The Council today adopted conclusions inviting the EU i and member states to further develop the EU cybersecurity crisis management framework, including by exploring the potential of a joint cyber unit.
In its conclusions, the Council emphasises the need to consolidate existing networks and to establish a mapping of possible information sharing gaps and needs within and across cyber communities. This should subsequently lead to an agreement on possible primary objectives and priorities of a potential joint cyber unit. It is an incremental, transparent and inclusive process which is essential to enhance trust. The Council has an instrumental role in the policy-making and coordination function regarding the further development of the EU cybersecurity crisis management framework and will monitor the progress and provide guidance for complementing this framework.
The Council also stresses the need to establish adequate working methods and governance to allow for the participation of all member states in the deliberations, development and effective decision-making processes. A potential joint cyber unit would need to respect the competences, mandates and legal powers of its possible future participants and any participation by member states would be of a voluntary nature.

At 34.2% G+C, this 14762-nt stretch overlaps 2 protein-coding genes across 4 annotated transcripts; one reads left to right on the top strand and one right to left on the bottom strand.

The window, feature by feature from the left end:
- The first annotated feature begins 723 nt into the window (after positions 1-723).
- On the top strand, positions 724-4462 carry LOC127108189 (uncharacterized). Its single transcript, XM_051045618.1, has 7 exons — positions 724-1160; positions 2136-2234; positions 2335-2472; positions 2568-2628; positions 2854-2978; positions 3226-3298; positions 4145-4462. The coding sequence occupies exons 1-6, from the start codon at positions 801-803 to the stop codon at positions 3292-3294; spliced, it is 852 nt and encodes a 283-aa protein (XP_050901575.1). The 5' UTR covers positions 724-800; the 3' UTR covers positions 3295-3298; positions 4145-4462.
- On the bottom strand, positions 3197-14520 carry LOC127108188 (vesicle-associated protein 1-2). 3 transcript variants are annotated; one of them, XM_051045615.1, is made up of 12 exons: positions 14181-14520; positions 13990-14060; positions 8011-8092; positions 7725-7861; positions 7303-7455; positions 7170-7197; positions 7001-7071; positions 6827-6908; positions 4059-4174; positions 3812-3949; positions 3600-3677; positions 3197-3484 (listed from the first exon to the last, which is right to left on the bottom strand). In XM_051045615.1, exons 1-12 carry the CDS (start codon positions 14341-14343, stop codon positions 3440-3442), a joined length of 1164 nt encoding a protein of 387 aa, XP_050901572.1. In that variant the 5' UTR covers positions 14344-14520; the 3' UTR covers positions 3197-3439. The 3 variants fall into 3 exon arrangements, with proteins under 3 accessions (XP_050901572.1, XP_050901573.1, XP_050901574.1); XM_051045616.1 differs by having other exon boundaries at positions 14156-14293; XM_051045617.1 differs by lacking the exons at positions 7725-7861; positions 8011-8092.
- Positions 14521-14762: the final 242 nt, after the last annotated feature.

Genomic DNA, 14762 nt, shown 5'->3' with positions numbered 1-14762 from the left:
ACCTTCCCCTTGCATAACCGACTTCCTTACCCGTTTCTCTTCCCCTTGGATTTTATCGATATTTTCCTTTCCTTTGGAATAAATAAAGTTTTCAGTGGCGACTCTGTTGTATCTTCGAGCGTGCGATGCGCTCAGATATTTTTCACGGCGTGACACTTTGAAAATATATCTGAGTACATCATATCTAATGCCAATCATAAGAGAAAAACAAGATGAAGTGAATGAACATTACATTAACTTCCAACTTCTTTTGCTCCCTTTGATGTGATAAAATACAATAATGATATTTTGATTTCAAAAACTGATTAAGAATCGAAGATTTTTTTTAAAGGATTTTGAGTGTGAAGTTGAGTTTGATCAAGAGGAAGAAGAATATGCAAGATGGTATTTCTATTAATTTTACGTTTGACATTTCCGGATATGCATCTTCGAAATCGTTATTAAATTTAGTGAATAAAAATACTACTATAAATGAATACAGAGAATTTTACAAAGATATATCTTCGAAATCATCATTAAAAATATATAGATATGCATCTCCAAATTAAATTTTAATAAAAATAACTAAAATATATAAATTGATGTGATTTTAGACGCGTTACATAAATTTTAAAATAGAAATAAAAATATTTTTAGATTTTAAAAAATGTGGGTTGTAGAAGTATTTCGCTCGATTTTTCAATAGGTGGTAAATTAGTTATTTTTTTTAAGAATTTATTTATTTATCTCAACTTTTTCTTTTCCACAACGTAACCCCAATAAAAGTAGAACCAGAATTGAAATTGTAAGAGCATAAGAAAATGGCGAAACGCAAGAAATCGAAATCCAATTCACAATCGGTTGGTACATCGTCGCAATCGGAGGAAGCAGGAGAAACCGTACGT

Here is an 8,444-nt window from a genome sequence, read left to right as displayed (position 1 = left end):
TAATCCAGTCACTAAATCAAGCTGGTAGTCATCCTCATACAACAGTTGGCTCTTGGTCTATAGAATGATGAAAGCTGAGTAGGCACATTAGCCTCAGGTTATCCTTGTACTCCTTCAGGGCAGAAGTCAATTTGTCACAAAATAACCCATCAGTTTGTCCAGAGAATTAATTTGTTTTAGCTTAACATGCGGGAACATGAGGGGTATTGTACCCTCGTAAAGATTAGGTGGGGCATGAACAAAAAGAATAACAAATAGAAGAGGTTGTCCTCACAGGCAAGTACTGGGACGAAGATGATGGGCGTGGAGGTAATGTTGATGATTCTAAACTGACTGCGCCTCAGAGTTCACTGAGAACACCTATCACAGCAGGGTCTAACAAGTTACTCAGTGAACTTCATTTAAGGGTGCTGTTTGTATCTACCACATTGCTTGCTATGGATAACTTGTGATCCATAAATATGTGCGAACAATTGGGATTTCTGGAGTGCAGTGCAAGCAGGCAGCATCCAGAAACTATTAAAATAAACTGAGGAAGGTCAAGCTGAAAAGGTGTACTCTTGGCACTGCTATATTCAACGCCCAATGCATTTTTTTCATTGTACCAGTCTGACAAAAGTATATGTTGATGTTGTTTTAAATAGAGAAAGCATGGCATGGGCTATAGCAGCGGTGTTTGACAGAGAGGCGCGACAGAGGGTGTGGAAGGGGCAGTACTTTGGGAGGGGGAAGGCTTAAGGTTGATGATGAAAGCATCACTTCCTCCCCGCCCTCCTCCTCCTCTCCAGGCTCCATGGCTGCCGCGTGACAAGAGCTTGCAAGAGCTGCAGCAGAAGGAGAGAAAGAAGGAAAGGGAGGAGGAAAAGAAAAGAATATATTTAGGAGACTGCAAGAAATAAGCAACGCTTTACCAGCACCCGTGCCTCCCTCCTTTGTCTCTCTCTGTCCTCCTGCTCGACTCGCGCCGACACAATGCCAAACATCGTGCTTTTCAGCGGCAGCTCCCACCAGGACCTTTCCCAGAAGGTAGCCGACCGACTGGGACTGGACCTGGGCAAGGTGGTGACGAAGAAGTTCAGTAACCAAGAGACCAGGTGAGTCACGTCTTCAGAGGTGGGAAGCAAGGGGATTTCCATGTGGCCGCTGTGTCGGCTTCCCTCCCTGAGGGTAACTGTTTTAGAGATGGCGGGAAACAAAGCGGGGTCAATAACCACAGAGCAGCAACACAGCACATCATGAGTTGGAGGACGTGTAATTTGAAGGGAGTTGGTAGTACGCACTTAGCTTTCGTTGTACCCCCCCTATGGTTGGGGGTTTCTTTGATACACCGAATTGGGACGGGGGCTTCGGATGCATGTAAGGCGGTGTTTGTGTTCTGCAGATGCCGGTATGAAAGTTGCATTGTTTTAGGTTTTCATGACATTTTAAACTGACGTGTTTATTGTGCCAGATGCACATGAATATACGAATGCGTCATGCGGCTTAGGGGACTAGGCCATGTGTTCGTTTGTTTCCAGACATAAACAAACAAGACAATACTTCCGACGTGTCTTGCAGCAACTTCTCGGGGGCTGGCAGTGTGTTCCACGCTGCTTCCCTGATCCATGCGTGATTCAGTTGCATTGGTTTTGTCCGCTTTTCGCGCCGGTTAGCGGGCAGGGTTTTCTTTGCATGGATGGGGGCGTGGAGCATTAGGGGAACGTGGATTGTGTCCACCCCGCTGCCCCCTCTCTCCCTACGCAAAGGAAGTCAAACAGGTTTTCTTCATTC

The Council calls for further reflection on individual elements of the recommendation on the joint cyber unit, including regarding the ideas of EU cybersecurity rapid reaction teams and an EU cybersecurity incident and crisis response plan.
On 23 June, the European Commission presented a recommendation on building a joint cyber unit to tackle the rising number of serious cyber incidents impacting public services, businesses and citizens across the EU. Under this recommendation, the joint cyber unit would act as a platform bringing together resources and expertise from the different cyber communities in the EU and its member states to effectively prevent, deter and respond to mass cyber incidents.